NER 66 Aerolite

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Aerolite
Aerolite (5441423284).jpg
66 Aerolite preserved in the National Railway Museum
Type and origin
Power type Steam
Specifications
Configuration 2-2-2T, rebuilt as 4-2-2, rebuilt again as 2-2-4T
Leading wheel
diameter
3 ft 7 in (1.09 m)
Driver diameter 5 ft 7 34 in (1.721 m)
Trailing wheel
diameter
3 ft 1 14 in (0.946 m)
Wheelbase 20 ft 7 in (6.27 m)
Length 32 ft 8 12 in (9.970 m)
Axle load 19.5 long tons (19.8 t)
Locomotive weight 44.95 long tons (45.67 t)
Fuel capacity 2.5 long tons (2.5 t)
Water capacity 1,620 imp gal (7,400 l; 1,950 US gal)
Boiler 3 ft 9 34 in (1.162 m) diameter
Boiler pressure 175 psi (1.21 MPa)
Firegrate area 11 sq ft (1.0 m2)
Heating surface:
– Tubes
701 sq ft (65.1 m2)
– Firebox 65 sq ft (6.0 m2)
– Total 766 sq ft (71.2 m2)
Cylinders 2 inside (1 HP 1 LP)
High-pressure
cylinder size
13 in × 20 in (330 mm × 510 mm)
Low-pressure
cylinder size
18.5 in × 20 in (470 mm × 510 mm)
Valve gear Stephenson
Performance figures
Tractive effort 6,390 lbf (28.4 kN)
Career
Operator(s) NER, LNER
Class LNER: X1
Number(s) 66
Official name Aerolite
Retired 1933
Disposition Static display

North Eastern Railway (NER) No. 66 Aerolite is a preserved British steam locomotive. It was classified X1 by the LNER.

Aerolite was built in 1869 as a replacement for an engine of the same name built by Kitson's for the Great Exhibition in 1851 and which was destroyed in a collision in 1868. The engine, like its predecessor, was used to haul the Mechanical Engineer's saloon. Originally a 2-2-2WT well tank, side tanks were added 1886, and around this time it received the number 66.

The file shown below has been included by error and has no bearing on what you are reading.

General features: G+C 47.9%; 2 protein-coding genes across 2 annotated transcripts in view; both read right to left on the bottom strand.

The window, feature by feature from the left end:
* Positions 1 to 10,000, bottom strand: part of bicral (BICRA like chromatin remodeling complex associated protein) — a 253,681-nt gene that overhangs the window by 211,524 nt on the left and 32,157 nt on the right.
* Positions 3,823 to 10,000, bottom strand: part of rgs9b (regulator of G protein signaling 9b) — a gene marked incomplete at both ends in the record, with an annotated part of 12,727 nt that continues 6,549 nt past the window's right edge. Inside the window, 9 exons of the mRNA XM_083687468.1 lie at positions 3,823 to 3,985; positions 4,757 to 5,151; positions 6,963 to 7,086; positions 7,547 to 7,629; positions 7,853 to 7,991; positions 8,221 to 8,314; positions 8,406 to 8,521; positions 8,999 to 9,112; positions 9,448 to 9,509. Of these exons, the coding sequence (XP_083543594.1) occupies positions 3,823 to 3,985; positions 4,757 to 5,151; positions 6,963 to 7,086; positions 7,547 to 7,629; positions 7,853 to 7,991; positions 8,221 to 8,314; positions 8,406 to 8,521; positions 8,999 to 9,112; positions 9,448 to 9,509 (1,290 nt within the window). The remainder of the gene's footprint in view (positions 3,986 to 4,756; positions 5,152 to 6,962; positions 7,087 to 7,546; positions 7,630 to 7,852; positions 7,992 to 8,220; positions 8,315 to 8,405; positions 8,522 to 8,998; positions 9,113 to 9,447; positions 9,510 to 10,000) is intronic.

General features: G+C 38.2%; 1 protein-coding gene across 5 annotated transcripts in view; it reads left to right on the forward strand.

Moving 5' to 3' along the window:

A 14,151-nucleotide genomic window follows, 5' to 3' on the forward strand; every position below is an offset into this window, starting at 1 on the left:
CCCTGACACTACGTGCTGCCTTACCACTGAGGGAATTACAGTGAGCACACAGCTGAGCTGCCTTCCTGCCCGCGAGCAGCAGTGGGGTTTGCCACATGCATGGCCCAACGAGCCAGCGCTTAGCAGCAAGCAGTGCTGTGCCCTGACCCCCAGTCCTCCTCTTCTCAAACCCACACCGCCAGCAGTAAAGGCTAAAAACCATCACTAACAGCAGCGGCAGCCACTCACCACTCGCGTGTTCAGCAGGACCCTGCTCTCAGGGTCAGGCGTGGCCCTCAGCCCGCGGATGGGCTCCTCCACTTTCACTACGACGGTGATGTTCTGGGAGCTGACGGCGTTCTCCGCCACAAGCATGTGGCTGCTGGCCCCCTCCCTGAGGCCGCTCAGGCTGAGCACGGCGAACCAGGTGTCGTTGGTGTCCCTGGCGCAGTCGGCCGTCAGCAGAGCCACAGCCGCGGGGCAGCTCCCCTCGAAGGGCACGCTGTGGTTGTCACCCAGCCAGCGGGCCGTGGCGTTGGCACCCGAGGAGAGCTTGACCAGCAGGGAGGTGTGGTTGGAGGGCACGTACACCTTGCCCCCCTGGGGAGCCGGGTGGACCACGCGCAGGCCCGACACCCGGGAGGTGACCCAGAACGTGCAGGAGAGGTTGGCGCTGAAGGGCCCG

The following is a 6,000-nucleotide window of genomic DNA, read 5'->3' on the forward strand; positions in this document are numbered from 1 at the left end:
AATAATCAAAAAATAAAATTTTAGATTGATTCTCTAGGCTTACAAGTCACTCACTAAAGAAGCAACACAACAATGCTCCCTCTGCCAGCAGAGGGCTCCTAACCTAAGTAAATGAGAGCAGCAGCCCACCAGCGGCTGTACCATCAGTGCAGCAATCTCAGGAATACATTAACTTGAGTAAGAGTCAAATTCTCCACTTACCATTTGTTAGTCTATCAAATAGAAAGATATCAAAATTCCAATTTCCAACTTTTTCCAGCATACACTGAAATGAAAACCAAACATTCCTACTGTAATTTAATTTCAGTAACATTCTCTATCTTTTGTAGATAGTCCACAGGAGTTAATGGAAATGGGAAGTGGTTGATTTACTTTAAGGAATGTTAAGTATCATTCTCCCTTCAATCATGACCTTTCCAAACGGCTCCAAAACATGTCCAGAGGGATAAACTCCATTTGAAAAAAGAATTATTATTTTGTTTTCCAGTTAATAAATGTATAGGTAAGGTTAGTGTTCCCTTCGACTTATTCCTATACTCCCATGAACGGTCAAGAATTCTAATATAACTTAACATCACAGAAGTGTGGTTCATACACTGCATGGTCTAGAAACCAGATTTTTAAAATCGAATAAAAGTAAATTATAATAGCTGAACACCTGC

In 1892 Aerolite was rebuilt into a 4-2-2, destroying much of the original engine. The well tank was removed, the side tanks expanded, and the two-cylinder Worsdell-von Borries compounding system applied. In 1902 it was again rebuilt into a 2-2-4T.

Aerolite was withdrawn in 1933 and preserved in 1934 at the LNER's York museum. It can be seen as a static exhibit at the National Railway Museum in York.

In fiction[edit]

An engine of this type is seen in the TV Series Thomas the Tank Engine and Friends, as the character Whiff.[citation needed] The character carries the number 66 just like the engine he is based on.

External links[edit]